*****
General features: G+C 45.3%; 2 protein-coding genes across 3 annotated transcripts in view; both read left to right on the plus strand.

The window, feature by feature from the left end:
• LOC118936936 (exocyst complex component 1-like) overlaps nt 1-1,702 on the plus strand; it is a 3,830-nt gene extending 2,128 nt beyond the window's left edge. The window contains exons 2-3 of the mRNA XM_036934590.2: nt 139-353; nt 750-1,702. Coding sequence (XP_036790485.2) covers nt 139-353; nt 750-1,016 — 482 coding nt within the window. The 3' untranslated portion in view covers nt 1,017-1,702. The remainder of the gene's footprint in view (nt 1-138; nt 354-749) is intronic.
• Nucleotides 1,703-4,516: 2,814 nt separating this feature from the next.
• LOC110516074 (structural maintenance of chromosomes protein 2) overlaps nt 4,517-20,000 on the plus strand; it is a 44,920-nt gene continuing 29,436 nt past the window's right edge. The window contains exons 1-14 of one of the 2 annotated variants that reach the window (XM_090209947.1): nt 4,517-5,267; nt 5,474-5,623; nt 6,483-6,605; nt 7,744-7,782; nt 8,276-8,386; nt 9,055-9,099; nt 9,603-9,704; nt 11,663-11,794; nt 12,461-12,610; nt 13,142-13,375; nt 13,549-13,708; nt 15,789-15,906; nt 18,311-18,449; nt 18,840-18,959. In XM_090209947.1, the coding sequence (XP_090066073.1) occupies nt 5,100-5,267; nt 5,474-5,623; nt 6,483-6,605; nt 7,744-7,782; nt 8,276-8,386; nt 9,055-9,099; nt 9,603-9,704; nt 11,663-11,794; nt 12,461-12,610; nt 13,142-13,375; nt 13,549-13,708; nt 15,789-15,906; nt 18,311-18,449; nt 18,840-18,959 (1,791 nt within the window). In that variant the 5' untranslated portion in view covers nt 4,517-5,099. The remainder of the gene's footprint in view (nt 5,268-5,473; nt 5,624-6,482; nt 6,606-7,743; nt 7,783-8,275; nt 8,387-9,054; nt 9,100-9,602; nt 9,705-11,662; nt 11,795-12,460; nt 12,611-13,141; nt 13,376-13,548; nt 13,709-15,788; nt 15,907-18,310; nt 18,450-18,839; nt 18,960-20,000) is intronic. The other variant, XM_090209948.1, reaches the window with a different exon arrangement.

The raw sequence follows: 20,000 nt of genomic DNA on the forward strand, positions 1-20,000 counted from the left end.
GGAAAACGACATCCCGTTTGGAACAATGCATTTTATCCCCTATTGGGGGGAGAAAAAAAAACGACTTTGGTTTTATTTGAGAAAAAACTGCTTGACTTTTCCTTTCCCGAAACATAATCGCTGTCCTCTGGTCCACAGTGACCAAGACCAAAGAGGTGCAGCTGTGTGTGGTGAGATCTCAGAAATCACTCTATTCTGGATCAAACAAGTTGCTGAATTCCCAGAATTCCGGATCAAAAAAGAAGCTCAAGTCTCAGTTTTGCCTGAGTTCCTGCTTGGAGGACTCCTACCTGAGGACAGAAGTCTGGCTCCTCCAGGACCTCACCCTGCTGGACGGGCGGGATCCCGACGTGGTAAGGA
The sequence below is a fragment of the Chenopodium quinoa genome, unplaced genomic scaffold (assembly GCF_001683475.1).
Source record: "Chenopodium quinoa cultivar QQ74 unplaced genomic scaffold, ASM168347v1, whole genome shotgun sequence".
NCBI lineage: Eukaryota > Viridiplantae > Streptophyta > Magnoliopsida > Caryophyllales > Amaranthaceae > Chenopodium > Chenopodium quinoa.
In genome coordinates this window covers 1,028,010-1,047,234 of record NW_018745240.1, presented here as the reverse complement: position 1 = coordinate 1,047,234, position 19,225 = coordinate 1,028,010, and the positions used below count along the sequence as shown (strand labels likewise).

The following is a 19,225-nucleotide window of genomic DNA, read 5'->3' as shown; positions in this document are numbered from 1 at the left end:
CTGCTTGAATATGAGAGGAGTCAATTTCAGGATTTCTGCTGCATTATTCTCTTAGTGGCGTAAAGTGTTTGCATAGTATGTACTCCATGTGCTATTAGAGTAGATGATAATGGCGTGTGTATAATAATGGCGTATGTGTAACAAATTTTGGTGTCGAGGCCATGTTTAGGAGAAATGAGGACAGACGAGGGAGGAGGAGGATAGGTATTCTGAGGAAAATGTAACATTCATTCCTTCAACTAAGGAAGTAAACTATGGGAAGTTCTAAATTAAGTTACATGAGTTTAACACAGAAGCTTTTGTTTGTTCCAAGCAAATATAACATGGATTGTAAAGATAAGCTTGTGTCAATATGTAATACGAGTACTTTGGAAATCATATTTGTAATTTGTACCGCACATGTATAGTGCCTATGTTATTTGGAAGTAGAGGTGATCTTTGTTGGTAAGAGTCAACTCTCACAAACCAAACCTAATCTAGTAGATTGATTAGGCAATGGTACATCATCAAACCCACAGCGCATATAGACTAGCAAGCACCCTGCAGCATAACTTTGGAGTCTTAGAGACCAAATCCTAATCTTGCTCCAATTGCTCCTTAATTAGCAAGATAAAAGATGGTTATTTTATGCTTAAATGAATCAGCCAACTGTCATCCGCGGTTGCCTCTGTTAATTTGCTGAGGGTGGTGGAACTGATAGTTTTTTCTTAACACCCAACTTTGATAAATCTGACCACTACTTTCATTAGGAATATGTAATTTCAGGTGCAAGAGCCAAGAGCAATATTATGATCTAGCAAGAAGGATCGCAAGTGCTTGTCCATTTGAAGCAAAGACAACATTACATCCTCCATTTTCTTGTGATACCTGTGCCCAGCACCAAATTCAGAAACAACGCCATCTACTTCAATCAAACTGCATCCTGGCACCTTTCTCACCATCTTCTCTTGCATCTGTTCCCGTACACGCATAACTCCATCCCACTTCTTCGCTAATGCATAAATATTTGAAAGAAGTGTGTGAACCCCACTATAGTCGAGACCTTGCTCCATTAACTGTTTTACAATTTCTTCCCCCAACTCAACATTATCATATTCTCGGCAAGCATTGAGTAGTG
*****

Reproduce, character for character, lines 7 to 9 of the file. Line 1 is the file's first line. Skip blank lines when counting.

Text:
GGAAAACGACATCCCGTTTGGAACAATGCATTTTATCCCCTATTGGGGGGAGAAAAAAAAACGACTTTGGTTTTATTTGAGAAAAAACTGCTTGACTTTTCCTTTCCCGAAACATAATCGCTGTCCTCTGGTCCACAGTGACCAAGACCAAAGAGGTGCAGCTGTGTGTGGTGAGATCTCAGAAATCACTCTATTCTGGATCAAACAAGTTGCTGAATTCCCAGAATTCCGGATCAAAAAAGAAGCTCAAGTCTCAGTTTTGCCTGAGTTCCTGCTTGGAGGACTCCTACCTGAGGACAGAAGTCTGGCTCCTCCAGGACCTCACCCTGCTGGACGGGCGGGATCCCGACGTGGTAAGGA
The sequence below is a fragment of the Chenopodium quinoa genome, unplaced genomic scaffold (assembly GCF_001683475.1).
Source record: "Chenopodium quinoa cultivar QQ74 unplaced genomic scaffold, ASM168347v1, whole genome shotgun sequence".